Although West Coasters probably know Ashlie Corcoran best as a theatre artist, her work helming opera goes back to some of the earliest days in her career. The woman who now steers Western Canada’s largest theatre company, the Arts Club, was a new stage-directing grad and had an $18-an-hour day job as a temp when she went to audition for the Canadian Opera Company’s Ensemble Studio program for young artists. (It may have involved a slight fib about having a doctor’s appointment.)
“Everyone in the waiting room all knew each other from the opera world and I was like, ‘Why am I here?’ ” the affable artist tells the Straight candidly over the phone, shortly after opening night for the Arts Club’s Noises Off, and right before the start of a rehearsal for her first main-stage directing job for Vancouver Opera, The Barber of Seville. “There was a big panel doing the interview in the room, and they were scary.”
As Corcoran, who’s since become friends with some of the people on that panel, recounts, she was still “young and smiley”. But she showed her strength when the committee of opera vets asked her what she would do if a singer had a different idea than she did about an opera—a situation she was well used to negotiating as a theatre director. “They said later, ‘Yes, we were looking to see if you could stand up for yourself,’ ” she remembers.
After acing that test, Corcoran was invited back with another candidate to vie for the position, in an audition involving an intensive staging of scenes from two operas. “It was all brand-new,” says Corcoran, who had not even seen an opera until she’d finished her first undergrad degree. “But five minutes into staging this tenor in Albert Herring I was totally hooked—I was going, ‘I want this job.’ It was just the connection to the emotions, and this superhuman ability to tell a story.”
That passion secured Corcoran’s spot training at the COC for its 2006-7 season in Toronto’s new purpose-built opera house, and led to her assignment as intern director on no less than Richard Wagner’s epic “Ring Cycle”. That meant rotating seven days a week between four leading directors (including Atom Egoyan and François Girard) who were working on the quartet of daunting music dramas. She had a blast.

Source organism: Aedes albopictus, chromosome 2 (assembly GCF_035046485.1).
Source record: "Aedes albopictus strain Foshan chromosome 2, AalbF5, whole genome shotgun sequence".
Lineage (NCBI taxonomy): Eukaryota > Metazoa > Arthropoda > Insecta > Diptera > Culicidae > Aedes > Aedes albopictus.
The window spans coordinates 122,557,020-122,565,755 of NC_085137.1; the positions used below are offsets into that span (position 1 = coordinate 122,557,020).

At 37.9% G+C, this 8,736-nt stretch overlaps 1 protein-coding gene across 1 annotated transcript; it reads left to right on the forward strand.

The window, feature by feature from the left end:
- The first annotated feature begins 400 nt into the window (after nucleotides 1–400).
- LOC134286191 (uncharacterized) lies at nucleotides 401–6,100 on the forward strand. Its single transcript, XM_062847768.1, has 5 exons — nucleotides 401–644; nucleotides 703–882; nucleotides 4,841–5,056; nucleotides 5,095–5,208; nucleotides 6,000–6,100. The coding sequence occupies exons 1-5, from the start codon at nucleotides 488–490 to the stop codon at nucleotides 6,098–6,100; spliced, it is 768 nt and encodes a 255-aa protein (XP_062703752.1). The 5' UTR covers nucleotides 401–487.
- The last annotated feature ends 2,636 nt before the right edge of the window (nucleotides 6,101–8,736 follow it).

Corcoran went on to assistant-direct, and then, while developing her impressive theatre résumé at the likes of the Shaw Festival and the Citadel, continued to craft operas in Ontario and in Germany and England.
Flash forward to 2012, and Corcoran, who hails from White Rock, flew out here to assistant-direct—what else?—The Barber of Seville for Vancouver Opera.
And all that brings us full circle to today. With Corcoran almost three years into her role as artistic director of the Arts Club, she felt comfortable stepping back into opera—and Gioachinno Rossini’s famed Barber, with its familiar rolling “Figaro”, is a seasonal favourite.
“It’s such a great choice for this time of year,” she says. “In January and February it’s great to enjoy something that makes you laugh after the postholiday blues.”
Corcoran finds a lot of similarities between directing theatre and opera. “In theatre a huge part of my job is to work with actors to set the tempos and rhythms,” she points out, “but in opera the rhythms are set in part by the composer and in part by the maestro.” (In this case, the conductor is Canadian Nathan Brock, in his VO debut.)
Because of opera’s scale and complexity, Corcoran also has to come in with a strong physical plan. For this production of The Barber of Seville, featuring whimsical, spun-sugar sets and Gaudí-esque curving towers by veteran designer Ken MacDonald, she arrived at rehearsals with illustrations she likens to “football-play drawings”.
“The container of it is quite lyrical and it feels like a reflection of the froth and joy in the music,” she says of the sets, “but inside that is a real settee and a real harpsichord; it’s not hyperstylized in terms of their interpretation.”
As you might guess from Corcoran’s theatre leanings, she sees her role as primarily supporting the performers—and bringing the characters’ journeys to vivid life. The Barber of Seville tells the story of Figaro (played here by baritone Edward Nelson), the barber who helps out the Spanish Count Almaviva, whose love for Rosina is thwarted by the lecherous old Dr. Bartolo. Cue disguises, deception, and other playful opera-buffa antics.
“It’s all about jumping into life and living with a sense of adventure and curiosity and risk,” she says. And with that description, you can’t help but think of her first trip to try out for the Canadian Opera Company.
Vancouver Opera presents The Barber of Seville at the Queen Elizabeth Theatre next Thursday (February 13), and on February 15, 20, and 23.